Lying isn't acceptable, and that's the simple truth
Well, we are all busy, we multitask, we are ambitious, we have to balance work and home, we are forgetful and we are under a lot of stress. And our tired bodies sometimes demand a way out - an easy way out, instead of an explanation or a confession. And we may have to come up with some white lies. They could go like:
I was stuck in a traffic jam.
If you don't finish this glass of milk the tooth fairy won't visit you.
Oh, I did send that e-mail. Maybe it's in your spam folder. Just check.
I've got plans for dinner. Won't be able to make it.
She won't be able to make it to the birthday party.
Damn! My phone was on silent.
But, let's not call the lies, let's for our own sake label them as conveniences, accidents, slip of tongue, excuses and maybe even self-care. We're all good human beings and, we mean no harm. It's just that sometimes, there is no other way out.
So far, so good, as long as these (lies) don't reach our children. Fortunately, or maybe, unfortunately, they observe and absorb more than we would like to believe and they will realise before anybody else that we are fibbing. And soon, they will learn how to wriggle out of eating dinner and submitting an assignment, or even how to get someone or themselves into trouble.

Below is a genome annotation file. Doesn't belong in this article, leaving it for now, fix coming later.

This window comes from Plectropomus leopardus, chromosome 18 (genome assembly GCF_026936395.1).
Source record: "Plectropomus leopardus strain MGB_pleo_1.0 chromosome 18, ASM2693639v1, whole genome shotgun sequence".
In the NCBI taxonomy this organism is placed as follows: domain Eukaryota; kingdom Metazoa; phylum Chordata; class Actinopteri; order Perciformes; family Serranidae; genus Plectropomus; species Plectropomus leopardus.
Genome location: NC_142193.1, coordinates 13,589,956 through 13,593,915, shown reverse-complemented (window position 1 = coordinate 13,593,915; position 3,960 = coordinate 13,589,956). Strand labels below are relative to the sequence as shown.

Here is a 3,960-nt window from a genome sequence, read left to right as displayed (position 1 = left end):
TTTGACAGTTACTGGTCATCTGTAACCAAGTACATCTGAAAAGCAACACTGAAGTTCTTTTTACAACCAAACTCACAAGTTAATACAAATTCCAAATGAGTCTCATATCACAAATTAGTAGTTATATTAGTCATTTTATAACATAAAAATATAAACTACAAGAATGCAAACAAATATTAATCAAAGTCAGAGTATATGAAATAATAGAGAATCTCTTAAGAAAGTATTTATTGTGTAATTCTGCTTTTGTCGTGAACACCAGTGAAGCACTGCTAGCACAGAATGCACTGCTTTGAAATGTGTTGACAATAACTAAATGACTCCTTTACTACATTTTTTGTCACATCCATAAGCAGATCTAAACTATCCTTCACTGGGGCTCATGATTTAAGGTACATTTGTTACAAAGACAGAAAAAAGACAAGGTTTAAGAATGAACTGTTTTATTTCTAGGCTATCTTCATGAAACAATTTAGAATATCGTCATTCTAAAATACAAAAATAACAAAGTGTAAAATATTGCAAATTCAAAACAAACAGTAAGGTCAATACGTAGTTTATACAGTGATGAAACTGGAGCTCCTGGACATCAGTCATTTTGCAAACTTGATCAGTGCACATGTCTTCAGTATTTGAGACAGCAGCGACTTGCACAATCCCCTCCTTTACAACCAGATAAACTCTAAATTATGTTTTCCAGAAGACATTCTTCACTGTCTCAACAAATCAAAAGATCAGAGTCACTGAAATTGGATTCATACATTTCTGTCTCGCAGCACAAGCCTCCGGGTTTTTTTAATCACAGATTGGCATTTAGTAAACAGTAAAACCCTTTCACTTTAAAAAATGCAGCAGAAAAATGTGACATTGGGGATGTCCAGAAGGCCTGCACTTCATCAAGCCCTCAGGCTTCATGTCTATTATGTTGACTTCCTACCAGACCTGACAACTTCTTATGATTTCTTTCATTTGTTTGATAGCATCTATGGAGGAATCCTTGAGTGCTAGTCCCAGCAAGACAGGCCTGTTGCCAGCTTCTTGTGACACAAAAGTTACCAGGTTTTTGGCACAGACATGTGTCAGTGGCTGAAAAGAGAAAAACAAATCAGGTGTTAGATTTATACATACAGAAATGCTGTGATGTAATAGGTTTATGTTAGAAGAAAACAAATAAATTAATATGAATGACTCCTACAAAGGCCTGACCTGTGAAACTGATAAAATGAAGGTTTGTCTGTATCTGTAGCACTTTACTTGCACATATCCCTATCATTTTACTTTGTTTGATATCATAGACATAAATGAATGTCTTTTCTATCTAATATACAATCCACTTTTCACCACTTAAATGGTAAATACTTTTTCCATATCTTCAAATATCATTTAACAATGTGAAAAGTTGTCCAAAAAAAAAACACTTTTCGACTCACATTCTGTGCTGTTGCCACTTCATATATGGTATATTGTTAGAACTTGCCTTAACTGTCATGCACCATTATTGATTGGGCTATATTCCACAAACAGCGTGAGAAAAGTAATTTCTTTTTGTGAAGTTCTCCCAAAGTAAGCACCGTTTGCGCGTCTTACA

Their lives are 'happening' and overloaded with urban activities than ours used to be when we were their age. And there could be many more reasons for them to lie. But they should not and they need our help, in not just finding a way out of this maze, but also in understanding the web of lies they could get caught up in.
But why do children lie? To avoid the consequences of a report card with bad grades, to win the approval of a friend, to get permission from an adult. The reasons could be many.
Lying isn't acceptable, and that's a simple truth.
As adults, it's up to us to help the young distinguish between lies and truthfulness, circumstances and excuses, half-truths and the whole truth, fibs and whoppers, and hurting others and protecting ourselves. Amidst all the social skills, we need to teach them that lies are forbidden.
I'll leave you with these words from a poem titled, "The truth of a six-year-old's life", a recent contribution for Young Times. I want to eat the second piece of chocolate, I sigh.
Here's a solution, maybe I could just lie.
When mum's not looking around,
I could tell her the first one can't be found.
A simple, innocent poem that rhymes.